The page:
US 2968855 A
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Description (OCR text may contain errors)
Jan. 24, 1961 v w. J. STOLZ 2,968,855 REMOVABLE INSERTS FOR PIPE PASSAGES. IN CONCRETE Filed March 24, 1958 FIG.
FIG. 5 I FIG. 6 INVENTOR WILLIAM J. STOLZ ATTORNEYS United States Patent 6) F REMOVABLE INSERTS FOR PIPE PASSAGES IN CONCRETE William J. Stolz, 333 West Ave., Elyria, Ohio Filed Mar. 24, 1958, Ser. No. 723,306
2 Claims. (Cl. 25'-128) This invention relates to a removable pipe sleeve.
It has been proposed to form passages in floors or walls in reinforced concrete buildings through which pipes of various types are passed and these passages are formed by constructing wooden boxes in connection with steel and conductor pipe filled with sand which must be carefully attended when the concrete is poured and during the setting of the concrete. All of these elements, however, must be destroyed before they can be removed which causes added expense for labor and material.
It is an object of the present invention to provide a removable form for constructing passages in concrete used in buildings so that pipes of various kinds employed for plumbing, heating and other equipment may be inserted through the passages, the removable form including a rubber or elastic sleeve which is expanded internally by a coil spring when pressure is exerted upon the opposite ends of the spring, the spring, sleeve and associated elements being removable from the passage after the poured concrete has set for use many times thereafter.
Another object of the invention is the provision of a device for forming openings in the walls of buildings when concrete is employed in which an expansible sleeve is secured in position at the desired point with internal means for expanding the sleeve so that after the concrete has been poured and set around tne sleeve the same may be retracted and withdrawn to leave a passage of suitable diameter for the insertion of various kinds of pipes.
This invention relates to US. Patent No. 2,234,784 and is a continuation-in-part of application Serial Number 591,400, filed June 14, 1956, which application is specifically abandoned in favor of this more full teaching of the invention.
It is a principal object of this improved invention, over the prior art and application, to provide a spring formation which will eliminate the need for the plates required for end support of the device.
Another specific object of utmost importance is the provision of a tapered external sleeve formation, in order to produce a tapered opening through a floor slab and thereby hold a flood preventative sleeve liner in the finished passageway through the concrete, and permit mastic sealing of the sleeve, without the use of external support devices.
Other objects and a fuller understanding of the invention may be had by referring to the following description and claims taken in conjunction with the accompanying drawing, in which:
Figure l is a vertical section of a device constructed in accordance with the principles of this invention;
Figure 2 is a section through a tapered floor opening with a sleeve liner positioned therein; the drawing does not illustrate'sealing mastic in the resultant annular space in the interest of clarity of illustration;
Figure 3 is a section through a poured slab, with the liner device partially broken away, the section being i1- 2,968,855 Patented Jam. 24, 1961 lustrated vertically but being applied more frequently to horizontal wall sections;
Figure 4 is an end view of the improved spring liner;
Figure 5 is a vertical section of a device constructed in accordance with this invention, as applied to a mesh 01- screen form; and,
Figure 6 is an illustration of the use of the device on a sloped surface, and tripod means to adapt the device to such sloped surface.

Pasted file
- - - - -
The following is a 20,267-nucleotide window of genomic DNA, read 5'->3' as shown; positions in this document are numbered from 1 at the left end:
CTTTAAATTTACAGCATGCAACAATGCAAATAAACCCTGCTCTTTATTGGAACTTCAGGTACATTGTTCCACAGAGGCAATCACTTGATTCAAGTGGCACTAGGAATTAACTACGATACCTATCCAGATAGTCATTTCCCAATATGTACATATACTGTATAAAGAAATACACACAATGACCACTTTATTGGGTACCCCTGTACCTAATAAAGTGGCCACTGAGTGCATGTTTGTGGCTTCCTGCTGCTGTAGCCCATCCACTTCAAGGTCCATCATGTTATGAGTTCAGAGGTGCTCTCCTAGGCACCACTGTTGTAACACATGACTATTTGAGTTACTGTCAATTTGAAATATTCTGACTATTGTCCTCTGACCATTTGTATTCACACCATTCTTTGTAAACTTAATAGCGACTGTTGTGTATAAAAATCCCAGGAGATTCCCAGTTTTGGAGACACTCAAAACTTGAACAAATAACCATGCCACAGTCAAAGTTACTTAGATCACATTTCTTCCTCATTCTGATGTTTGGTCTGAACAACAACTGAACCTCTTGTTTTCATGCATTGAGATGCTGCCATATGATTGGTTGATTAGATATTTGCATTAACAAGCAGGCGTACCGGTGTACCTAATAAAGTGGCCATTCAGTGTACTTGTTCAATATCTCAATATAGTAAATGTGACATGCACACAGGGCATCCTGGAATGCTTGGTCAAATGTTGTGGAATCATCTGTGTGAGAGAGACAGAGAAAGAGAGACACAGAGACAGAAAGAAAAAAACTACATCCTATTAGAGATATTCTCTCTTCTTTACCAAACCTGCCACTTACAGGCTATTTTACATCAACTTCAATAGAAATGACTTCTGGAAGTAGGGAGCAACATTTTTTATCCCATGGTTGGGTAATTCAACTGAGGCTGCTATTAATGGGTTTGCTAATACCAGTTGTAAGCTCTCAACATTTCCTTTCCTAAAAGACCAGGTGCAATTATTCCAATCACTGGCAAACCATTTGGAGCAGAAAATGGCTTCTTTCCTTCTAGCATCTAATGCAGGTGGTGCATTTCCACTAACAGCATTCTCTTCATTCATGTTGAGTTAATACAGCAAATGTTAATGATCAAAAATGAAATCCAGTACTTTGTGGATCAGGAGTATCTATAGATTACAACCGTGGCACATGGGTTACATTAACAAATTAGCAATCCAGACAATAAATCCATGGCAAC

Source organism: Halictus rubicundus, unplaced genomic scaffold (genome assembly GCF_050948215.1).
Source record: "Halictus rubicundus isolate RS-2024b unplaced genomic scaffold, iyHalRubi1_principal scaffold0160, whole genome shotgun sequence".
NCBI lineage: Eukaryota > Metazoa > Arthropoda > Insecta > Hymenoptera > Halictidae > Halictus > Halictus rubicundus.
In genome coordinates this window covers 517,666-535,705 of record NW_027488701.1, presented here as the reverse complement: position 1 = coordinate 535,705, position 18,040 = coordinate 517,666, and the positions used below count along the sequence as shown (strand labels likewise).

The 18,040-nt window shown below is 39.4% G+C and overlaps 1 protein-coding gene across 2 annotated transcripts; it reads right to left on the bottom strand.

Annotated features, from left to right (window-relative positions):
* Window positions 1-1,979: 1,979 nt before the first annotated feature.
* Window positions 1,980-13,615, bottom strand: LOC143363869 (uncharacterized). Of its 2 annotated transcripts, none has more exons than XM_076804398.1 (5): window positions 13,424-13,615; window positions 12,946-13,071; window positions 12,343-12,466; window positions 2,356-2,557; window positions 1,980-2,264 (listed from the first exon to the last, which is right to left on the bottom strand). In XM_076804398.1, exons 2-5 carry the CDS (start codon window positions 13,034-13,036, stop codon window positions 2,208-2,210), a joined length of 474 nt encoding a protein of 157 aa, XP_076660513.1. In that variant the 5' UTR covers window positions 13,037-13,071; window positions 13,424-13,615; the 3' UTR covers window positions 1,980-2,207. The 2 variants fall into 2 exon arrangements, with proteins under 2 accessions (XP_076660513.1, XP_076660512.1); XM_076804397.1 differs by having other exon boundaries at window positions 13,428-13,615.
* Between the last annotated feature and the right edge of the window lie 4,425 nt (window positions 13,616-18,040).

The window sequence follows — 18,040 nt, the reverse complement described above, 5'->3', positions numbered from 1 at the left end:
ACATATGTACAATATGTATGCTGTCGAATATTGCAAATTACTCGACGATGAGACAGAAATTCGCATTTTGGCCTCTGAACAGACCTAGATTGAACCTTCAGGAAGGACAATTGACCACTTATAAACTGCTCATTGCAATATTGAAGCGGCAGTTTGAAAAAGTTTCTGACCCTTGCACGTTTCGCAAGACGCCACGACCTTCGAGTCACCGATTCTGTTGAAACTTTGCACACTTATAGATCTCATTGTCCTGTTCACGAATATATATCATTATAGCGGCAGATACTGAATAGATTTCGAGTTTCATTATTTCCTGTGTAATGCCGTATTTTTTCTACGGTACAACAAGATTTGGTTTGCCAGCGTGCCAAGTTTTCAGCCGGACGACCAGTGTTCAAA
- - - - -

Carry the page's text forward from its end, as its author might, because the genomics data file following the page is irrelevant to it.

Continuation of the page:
When installing standpipes, capped drains or the like in concrete floors, it is good building practice and, in many cases required by building codes or to fulfill Fire Underwriters Specifications, that such conduits extend a specified distance above the finish floor line and be sealed in the floor. This, in the event that water should accumulate on the floor, it would be prevented from running down around the pipe to the floor below.
An insert for forming passages in floors to allow installation of pipes or tubes in accordance with such requirements is illustrated in Figure 1, wherein 10 designates the insert generally. In Figure 1 insert 10 is shown in- Y stalled on a wooden form 12 which supports the poured concrete mixture 14. conventionally, mixture 14 is a coarse-aggregate mix which forms the floor slab. Reference numeral 16 designates the passage formed by the insert.
Insert 10 comprising a sleeve 18 of a deformable, resilient material such as rubber. The sleeve is usually of circular cross-section, as shown, although this is a matter of selection depending on the cross-section of the passage to be formed. Thus the sleeve may have, for example, an oval, square-rectangular, or other cross-section. The normal axial dimension of sleeve 18 exceeds, at least slightly, that of passage 16, so that its upper end projects above the top surface of the concrete 14, even when the sleeve is longitudinally compressed in use, as hereinafter explained. The wall thickness of sleeve 18 should be substantial, depending on the compliance of the material of which it is made, so that it will retain its shape under normal handling and stresses.
In the particular embodiment being described, the lower end of sleeve 18 has its outer wall formed with an inwardly tapering portion 20 which extends along a substantial minor part of the sleeve-length. In practice, the tapered portion 20 would extend at least an inch or two and would be tapered at an angle of perhaps 15 degrees or more to the sleeve axis.
Coaxially disposed within sleeve 18 is a simple coil spring 22 having an unstressed or relaxed length roughly in. longer than that of the sleeve. The outer diameter of the spring is such that the convolutions engage or nearly engage inner wall 24 of sleeve 18.
Previously, an end plate has been used to support the end of the sleeve 18 and hold the end of the coil spring. According to this invention, the end convolution of the spring has been formed into a final convolution lying substantially in a flat plane with the extreme end of the wire of the spring jutting inwardly to an eye loop 27 on one end of the spring and an eye loop 28 on the other end of the spring. Each end convolution defines an outer part 80, A at opposite ends of the spring. The eye loops 27 and 28 encompass the central longitudinal axis of the spring spiral. Hence, the improved spring of this invention does not require the use of extraneous end cap members or other accessory means for establishing a fixed longitudinal axis pin.